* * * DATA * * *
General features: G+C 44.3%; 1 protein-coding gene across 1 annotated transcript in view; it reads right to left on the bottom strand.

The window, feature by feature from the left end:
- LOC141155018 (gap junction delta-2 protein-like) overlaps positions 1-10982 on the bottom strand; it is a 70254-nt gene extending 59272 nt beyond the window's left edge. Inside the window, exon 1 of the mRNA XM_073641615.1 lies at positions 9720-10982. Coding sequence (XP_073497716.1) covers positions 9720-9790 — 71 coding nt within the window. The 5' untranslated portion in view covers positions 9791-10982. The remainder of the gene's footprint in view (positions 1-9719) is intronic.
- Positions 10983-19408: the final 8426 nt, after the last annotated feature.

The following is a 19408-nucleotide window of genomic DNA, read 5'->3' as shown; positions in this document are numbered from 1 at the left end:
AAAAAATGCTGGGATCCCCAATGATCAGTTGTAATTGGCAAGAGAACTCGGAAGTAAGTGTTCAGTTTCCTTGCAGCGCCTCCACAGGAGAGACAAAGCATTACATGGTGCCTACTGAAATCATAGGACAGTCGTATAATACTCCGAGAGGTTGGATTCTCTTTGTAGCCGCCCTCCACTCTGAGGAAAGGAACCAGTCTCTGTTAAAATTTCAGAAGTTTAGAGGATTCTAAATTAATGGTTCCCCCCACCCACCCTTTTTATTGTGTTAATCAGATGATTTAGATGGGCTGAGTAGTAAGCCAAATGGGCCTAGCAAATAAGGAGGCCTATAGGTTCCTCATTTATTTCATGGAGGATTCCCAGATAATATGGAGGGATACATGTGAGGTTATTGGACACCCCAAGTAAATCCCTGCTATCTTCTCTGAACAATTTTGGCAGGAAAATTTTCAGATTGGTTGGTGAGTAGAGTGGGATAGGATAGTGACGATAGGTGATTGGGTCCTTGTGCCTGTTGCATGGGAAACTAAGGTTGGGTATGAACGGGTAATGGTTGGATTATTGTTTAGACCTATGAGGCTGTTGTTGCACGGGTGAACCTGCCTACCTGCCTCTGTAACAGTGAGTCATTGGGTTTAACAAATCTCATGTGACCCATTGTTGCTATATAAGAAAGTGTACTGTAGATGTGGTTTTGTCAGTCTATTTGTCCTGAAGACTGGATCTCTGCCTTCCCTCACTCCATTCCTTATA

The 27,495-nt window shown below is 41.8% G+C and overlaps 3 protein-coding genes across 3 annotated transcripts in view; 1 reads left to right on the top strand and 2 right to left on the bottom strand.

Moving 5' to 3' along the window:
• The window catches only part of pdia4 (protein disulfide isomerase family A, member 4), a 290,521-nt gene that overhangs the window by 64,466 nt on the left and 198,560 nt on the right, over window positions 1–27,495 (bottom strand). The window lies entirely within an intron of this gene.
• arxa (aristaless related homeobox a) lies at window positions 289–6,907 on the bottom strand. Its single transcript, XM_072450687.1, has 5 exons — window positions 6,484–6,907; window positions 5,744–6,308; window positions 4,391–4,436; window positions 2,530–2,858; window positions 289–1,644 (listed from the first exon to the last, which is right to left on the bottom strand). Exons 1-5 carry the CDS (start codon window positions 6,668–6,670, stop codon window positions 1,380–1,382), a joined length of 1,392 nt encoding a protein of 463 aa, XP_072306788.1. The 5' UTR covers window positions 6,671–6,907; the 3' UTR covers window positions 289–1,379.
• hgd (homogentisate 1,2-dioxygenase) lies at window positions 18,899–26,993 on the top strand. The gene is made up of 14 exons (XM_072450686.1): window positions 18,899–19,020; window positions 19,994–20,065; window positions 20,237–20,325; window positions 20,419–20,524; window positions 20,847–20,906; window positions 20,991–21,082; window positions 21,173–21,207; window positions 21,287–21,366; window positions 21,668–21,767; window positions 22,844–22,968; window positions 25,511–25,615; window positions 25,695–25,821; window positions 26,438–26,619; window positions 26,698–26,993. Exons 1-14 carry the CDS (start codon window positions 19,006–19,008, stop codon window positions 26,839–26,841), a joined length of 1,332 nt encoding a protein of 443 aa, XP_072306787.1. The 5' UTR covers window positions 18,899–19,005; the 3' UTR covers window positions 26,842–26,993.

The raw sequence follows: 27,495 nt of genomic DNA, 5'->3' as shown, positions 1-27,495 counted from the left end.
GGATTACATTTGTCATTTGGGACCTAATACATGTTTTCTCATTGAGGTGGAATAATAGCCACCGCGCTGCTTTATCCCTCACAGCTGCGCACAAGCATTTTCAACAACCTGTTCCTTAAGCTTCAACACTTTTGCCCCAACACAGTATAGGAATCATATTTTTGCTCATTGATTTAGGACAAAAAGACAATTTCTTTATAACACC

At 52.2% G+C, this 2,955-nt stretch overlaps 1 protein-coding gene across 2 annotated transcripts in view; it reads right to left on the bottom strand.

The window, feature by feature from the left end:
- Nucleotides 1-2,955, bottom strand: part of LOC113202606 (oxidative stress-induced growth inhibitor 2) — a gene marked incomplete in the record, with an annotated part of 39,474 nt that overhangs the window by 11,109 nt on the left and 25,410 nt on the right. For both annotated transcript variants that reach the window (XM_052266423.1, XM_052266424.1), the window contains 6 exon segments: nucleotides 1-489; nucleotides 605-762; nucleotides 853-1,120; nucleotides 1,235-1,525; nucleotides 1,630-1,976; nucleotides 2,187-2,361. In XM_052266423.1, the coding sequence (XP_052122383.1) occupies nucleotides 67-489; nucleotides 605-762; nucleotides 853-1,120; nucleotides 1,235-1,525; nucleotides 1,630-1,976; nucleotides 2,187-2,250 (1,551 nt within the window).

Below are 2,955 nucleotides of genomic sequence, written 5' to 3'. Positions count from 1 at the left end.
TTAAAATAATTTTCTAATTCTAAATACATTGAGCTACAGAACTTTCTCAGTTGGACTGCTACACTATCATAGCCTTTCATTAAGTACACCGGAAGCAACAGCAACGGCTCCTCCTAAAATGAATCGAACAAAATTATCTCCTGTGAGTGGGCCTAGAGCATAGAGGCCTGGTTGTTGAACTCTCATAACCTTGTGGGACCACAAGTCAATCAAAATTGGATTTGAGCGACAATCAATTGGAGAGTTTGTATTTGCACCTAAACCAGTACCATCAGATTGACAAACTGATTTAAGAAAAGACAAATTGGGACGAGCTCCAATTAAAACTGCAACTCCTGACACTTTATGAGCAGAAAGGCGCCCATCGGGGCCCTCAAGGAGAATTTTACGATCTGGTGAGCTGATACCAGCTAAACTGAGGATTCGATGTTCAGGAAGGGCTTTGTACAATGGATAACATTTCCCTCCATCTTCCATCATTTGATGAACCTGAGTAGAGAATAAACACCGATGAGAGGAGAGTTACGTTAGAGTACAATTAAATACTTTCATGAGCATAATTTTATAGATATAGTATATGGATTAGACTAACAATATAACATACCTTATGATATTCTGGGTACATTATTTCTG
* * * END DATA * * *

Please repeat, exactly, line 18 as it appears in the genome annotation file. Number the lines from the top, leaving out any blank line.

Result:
TTAAAATAATTTTCTAATTCTAAATACATTGAGCTACAGAACTTTCTCAGTTGGACTGCTACACTATCATAGCCTTTCATTAAGTACACCGGAAGCAACAGCAACGGCTCCTCCTAAAATGAATCGAACAAAATTATCTCCTGTGAGTGGGCCTAGAGCATAGAGGCCTGGTTGTTGAACTCTCATAACCTTGTGGGACCACAAGTCAATCAAAATTGGATTTGAGCGACAATCAATTGGAGAGTTTGTATTTGCACCTAAACCAGTACCATCAGATTGACAAACTGATTTAAGAAAAGACAAATTGGGACGAGCTCCAATTAAAACTGCAACTCCTGACACTTTATGAGCAGAAAGGCGCCCATCGGGGCCCTCAAGGAGAATTTTACGATCTGGTGAGCTGATACCAGCTAAACTGAGGATTCGATGTTCAGGAAGGGCTTTGTACAATGGATAACATTTCCCTCCATCTTCCATCATTTGATGAACCTGAGTAGAGAATAAACACCGATGAGAGGAGAGTTACGTTAGAGTACAATTAAATACTTTCATGAGCATAATTTTATAGATATAGTATATGGATTAGACTAACAATATAACATACCTTATGATATTCTGGGTACATTATTTCTG